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most important of these are Agra (150 sp.), Ardistonus (44 sp.), Schizogenius (25 sp.), Pelecium (24 sp.), Calophena (22 sp.), Aspidoglossa (21 sp.), and Lia, Camptodonotus, Stenocrepis, and Lachnophorus, with each more than 12 species. These are all tropical ; but there are also a number of genera (26) peculiar to Chili and South Temperate America. The most important of these are Antarctia (29 sp.), all except two or three confined to South Temperate America ; Scelodontis (10 sp.), mostly Chilian ; Feronomorpha (6 sp.) all Chilian; and Tropidopterus (4 sp.), all Chilian. Helluomorpha (18 sp.), is confined to North and South America ; Galerita, Callida, and Tetragonoderus, are large genera which are chiefly South American but with a few species scattered over the other tropical regions. Casnonia and Lebia are cosmopolite, but most abundant in South America. Pachyteles is mostly South American but with a few species in West Africa; while Lobodonotus has one species in South America and two in Africa.

Lucanidæ.—The Neotropical species of this family almost all belong to peculiar genera. Those common to other regions are Syndesus, confined to Tropical South America and Australia, and Platycerus which is Palæarctic and Nearctic, with one species in Brazil. The most remarkable genus is undoubtedly Chiasognathus, confined to Chili. These are large insects of metallic green colours, and armed with enormous serrated mandibles. The allied genera, Pholidotus and Sphenognathus, inhabit Tropical South America. Streptocerus confined to Chili, is interesting, as being allied to the Australian Lamprima. The other genera present no remarkable features ; but Sclerognathus and Leptinoptera are the most extensive.

Cetoniidæ.—These magnificent insects are but poorly represented in America; the species being mostly of sombre colours. There are 14 genera, 12 of which are peculiar. The most extensive genus is Gymnetis, which, with its allies Cotinis and Allorhina, form a group which comprehends two-thirds of the Neotropical species of the family. The only other genera of importance are, Inca (7 sp.), remarkable for their large size, and being the only American group in which horns are developed on the head; and Trigonopeltastes (6 sp.), allied to the European Trichius. The non-peculiar genera are, Stethodesma, of which half the species are African and half tropical American; and Euphoria, confined to America both North and South.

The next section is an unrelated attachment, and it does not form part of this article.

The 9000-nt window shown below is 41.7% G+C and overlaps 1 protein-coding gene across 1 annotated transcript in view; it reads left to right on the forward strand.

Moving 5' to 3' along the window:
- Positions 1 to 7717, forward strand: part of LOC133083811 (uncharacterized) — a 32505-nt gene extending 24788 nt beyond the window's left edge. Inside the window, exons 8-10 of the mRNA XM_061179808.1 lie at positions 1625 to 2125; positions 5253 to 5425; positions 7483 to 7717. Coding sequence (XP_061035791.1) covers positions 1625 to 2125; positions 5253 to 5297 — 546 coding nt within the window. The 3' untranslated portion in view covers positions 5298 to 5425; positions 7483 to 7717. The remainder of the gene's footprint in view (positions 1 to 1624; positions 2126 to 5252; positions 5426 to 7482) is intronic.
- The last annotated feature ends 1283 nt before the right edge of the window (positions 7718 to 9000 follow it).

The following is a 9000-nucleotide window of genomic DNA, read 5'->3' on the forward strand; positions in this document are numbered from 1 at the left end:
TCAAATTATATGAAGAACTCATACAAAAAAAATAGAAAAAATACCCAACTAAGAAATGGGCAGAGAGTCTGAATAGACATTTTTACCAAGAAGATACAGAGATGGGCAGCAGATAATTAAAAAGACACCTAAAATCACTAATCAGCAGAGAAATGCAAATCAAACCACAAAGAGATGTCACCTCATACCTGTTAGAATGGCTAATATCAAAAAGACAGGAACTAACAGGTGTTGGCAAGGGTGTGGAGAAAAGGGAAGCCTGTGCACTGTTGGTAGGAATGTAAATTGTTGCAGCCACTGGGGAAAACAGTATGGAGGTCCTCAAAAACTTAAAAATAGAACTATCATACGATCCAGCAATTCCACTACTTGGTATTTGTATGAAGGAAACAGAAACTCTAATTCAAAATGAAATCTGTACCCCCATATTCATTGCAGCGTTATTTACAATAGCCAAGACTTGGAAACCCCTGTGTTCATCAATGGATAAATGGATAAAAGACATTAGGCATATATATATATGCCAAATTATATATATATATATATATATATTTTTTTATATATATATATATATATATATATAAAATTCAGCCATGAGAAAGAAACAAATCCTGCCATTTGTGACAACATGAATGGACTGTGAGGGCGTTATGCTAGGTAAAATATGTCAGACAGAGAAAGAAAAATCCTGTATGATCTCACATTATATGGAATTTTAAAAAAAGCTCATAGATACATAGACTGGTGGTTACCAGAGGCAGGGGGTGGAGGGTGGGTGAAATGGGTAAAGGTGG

Buprestidæ.-In this fine group the Neotropical region is tolerably rich, having examples of 39 genera, 18 of which are peculiar to it. Of these, the most extensive are Conognatha and Halecia, which have a wide range over most parts of the region; and Dactylozodes, confined to the south temperate zone. Of important genera which range beyond the region, Dicerca is mainly Nearctic and Palæarctic; Cinyra has a species in North America and one in Australia; Curis is divided between Chili and Australia ; the Australian genus Siigmodera has a species in Chili; Polycesta has a species in Madagascar, two in the Mediterranean region, and a few in North America; Acherusia is divided between Australia and Brazil ; Ptosima has one species in south temperate America, the rest widely scattered from North America to the Philippines ; Actenodes has a single species in North America and another in West Africa; Colobogaster has two in West Africa, one in Java and one in the Moluccas. The relations of South America and Australia as indicated by these insects has already been sufficiently noticed under the latter region.